“Where in all the world is there an unspoiled, hardy race of clean-blooded barbarians to take the reins of the world when the older peoples decay?”

Put another way, Howard asks who will conquer decadent America and reinvigorate the world? For an answer, Howard casts an unlikely tribe: the Soviet Russians, he speculates, will be the conquering “Aryan tribe” of the United States. But he adds this caveat: “There is too much Mongol blood in the veins of Russia for me to regard that nation as anything but Alien.”

“Race.” “Tribe.” “Clean-blooded.” “Aryan.” These terms indicate that Howard’s historical theory of oppressor and oppressed is bound up with the disturbing, pseudo-scientific racialism prevalent in the interwar period, and which permeates his famous essay of imaginary racial conflict, “The Hyborian Age.” Today, for the most part, such racist pseudo-science has retreated into the lightless grotto of the White Supremacist dark web, a place where intellectually-compromised cowards mutter about “race realism,” power levels, fantasize about their superiority, and cede reason to conspiracy theories.

Unlike today, such eugenic theories were mainstream in the interwar period, disseminated to the public by favorably-reviewed works like The Rising Tide of Color Against White World Supremacy by Lothrop Stollard, a book that influenced policies such as the Emergency Quota Act of 1921 and the Immigration Act of 1924. In the same December 1930 letter to Lovecraft, Howard draws upon racialism to saturate his theory of history, of oppressor and oppressed, in a skewed realpolitik based on race. Economics and culture aside, the engine of historical change described in this letter is violent conflict between biological races seeking dominance. These disturbing ideas are further rendered in “Worms of the Earth.”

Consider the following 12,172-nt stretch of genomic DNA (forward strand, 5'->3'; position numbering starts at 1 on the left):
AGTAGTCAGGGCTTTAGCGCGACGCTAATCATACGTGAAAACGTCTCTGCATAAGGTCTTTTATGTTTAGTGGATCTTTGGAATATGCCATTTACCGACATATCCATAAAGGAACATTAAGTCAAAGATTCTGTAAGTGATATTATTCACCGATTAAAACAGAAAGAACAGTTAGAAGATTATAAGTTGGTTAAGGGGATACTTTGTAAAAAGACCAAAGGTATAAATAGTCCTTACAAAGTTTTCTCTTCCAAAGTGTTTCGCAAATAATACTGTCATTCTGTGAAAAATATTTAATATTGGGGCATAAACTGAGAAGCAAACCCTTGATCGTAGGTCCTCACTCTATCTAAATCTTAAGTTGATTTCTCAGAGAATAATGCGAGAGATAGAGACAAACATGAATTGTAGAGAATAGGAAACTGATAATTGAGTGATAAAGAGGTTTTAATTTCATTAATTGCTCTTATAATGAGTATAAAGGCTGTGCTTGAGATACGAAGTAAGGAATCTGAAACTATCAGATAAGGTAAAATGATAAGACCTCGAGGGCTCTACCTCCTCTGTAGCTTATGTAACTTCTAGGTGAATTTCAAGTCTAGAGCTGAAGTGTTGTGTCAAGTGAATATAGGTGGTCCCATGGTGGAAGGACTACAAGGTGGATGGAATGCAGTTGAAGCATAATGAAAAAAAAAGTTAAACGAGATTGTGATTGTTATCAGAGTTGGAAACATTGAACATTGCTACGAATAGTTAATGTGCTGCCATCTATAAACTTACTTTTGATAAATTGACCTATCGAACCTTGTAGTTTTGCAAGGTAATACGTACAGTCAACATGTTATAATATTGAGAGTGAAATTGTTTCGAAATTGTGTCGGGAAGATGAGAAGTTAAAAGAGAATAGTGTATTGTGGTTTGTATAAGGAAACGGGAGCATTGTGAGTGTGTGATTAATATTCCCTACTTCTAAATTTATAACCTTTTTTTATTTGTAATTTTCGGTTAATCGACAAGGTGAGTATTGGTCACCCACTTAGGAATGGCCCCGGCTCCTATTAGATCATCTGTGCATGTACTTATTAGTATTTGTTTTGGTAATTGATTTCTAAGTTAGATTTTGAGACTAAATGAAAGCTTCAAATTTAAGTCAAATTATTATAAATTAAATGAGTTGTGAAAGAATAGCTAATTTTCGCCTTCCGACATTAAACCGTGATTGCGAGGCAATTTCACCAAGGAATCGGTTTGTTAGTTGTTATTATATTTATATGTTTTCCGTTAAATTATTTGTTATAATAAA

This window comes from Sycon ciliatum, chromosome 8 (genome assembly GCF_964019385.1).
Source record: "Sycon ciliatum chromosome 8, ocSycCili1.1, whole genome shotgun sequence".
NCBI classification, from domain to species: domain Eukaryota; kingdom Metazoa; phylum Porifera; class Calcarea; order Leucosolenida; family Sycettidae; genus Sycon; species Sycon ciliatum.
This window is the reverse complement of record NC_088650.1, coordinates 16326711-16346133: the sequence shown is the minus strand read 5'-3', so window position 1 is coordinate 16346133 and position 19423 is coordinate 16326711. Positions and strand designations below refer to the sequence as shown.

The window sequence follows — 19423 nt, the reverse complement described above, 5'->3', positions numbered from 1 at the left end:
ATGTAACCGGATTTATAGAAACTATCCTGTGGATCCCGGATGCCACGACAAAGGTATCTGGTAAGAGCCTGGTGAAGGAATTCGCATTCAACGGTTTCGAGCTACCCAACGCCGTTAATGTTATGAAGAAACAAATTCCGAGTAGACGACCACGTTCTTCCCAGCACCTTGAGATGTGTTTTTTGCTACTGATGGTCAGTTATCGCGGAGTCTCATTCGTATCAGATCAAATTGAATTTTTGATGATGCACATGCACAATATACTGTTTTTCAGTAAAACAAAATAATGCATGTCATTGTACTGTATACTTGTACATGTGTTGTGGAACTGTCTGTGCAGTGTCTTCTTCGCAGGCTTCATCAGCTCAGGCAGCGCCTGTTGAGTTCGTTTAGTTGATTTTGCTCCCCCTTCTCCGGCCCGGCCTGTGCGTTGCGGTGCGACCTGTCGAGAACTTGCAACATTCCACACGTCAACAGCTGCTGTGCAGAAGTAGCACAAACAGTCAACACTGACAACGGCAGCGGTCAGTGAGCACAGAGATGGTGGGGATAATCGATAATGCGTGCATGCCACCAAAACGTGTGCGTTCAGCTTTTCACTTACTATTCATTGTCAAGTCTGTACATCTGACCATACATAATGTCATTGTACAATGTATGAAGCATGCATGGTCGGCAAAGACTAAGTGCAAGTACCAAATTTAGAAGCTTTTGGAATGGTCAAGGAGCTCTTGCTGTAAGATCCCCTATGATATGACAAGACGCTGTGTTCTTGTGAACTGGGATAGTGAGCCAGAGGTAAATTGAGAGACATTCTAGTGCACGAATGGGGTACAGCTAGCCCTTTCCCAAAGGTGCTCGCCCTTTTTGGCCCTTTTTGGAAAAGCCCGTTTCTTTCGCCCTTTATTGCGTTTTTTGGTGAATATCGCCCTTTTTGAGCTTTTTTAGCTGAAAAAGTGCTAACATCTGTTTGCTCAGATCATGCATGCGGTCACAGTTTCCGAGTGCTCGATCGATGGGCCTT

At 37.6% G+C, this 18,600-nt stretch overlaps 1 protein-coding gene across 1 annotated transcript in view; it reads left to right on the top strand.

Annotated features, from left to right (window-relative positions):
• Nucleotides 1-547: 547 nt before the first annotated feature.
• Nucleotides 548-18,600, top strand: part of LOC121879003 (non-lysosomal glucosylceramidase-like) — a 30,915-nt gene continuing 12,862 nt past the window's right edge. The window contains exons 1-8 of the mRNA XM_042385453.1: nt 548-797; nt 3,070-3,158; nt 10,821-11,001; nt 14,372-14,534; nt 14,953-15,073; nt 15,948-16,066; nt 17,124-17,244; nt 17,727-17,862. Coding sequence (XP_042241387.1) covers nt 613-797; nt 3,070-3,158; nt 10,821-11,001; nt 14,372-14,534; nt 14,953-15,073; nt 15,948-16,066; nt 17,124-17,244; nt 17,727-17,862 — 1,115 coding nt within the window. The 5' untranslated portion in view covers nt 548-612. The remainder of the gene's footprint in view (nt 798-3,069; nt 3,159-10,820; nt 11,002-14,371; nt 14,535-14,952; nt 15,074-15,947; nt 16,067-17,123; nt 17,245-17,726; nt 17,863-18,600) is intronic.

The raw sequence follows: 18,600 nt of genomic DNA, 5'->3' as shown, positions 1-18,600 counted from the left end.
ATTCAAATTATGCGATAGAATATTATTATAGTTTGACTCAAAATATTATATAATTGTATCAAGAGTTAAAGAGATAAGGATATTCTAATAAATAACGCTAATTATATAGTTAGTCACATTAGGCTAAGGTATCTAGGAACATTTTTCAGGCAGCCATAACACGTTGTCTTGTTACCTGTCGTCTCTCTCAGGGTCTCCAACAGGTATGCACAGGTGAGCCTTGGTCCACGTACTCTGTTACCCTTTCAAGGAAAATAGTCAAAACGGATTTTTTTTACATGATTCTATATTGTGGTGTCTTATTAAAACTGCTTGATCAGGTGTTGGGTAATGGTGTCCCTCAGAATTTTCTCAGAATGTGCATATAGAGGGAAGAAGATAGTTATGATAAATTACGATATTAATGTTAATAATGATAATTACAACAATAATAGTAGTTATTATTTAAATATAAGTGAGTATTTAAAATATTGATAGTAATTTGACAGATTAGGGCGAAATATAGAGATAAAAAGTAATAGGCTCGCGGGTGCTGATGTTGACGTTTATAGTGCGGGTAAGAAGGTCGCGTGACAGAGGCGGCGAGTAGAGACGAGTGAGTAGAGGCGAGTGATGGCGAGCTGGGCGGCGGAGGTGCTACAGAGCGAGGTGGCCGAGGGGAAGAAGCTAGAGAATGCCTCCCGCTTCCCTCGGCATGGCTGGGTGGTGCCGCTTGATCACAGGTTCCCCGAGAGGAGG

Worms of the Earth by Robert E. Howard (Zebra, 1975). Cover by Jeff Jones

“Worms of the Earth” explores the vengeful plottings of Bran Mak Morn, the king of the Picts. The Picts are a race brutalized and dehumanized by the Romans (i.e., allegorized as Americans). The story begins with the Roman governor, Titus Sulla, stating, “Strike the nails, soldiers, and let our guests see the reality of our good Roman justice.” A Pict is publicly crucified before an audience to demonstrate Rome’s power and superiority. Bran Mak Morn seethes in silence as his fellow Pict is unjustly murdered in grisly spectacle. He fumes quietly in anger, but eventually his rage erupts in this monologue:

Black Gods of R’lyeh, even you would I invoke to the ruin and destruction of those butchers! I swear by the Nameless Ones, men shall die howling for that deed, and Rome shall cry out as a woman in the dark who treads upon an adder!

Bran Mak Morn follows through with his threat, and the sword and sorcery takes off: he makes a dark pact with a witch for the secret location of an artifact of evil, interred in a dark grotto. He plumbs the grotto’s darkness, steals the evil artifact, and then uses the artifact as a hostage to force the alliance of a dehumanized race of pseudo-reptilian monsters who dwell underground. Bran Mak Morn’s plan works: the monstrous race destroys the Romans, captures their leader, Titus Sulla, and delivers the Roman to the eager Bran Mak Morn. Here is where the story takes an enigmatic turn: Titus Sulla’s mind has been blasted by his encounter with the dehumanized race, and in pity — not vengeance — Bran Mak Morn beheads Sulla. By and by, Bran Mak Morn is overwhelmed by a sense of contamination. “There are shapes too foul to use,” he states, before he rides off, with this curse ringing in his ears: “You are stained with the taint […].”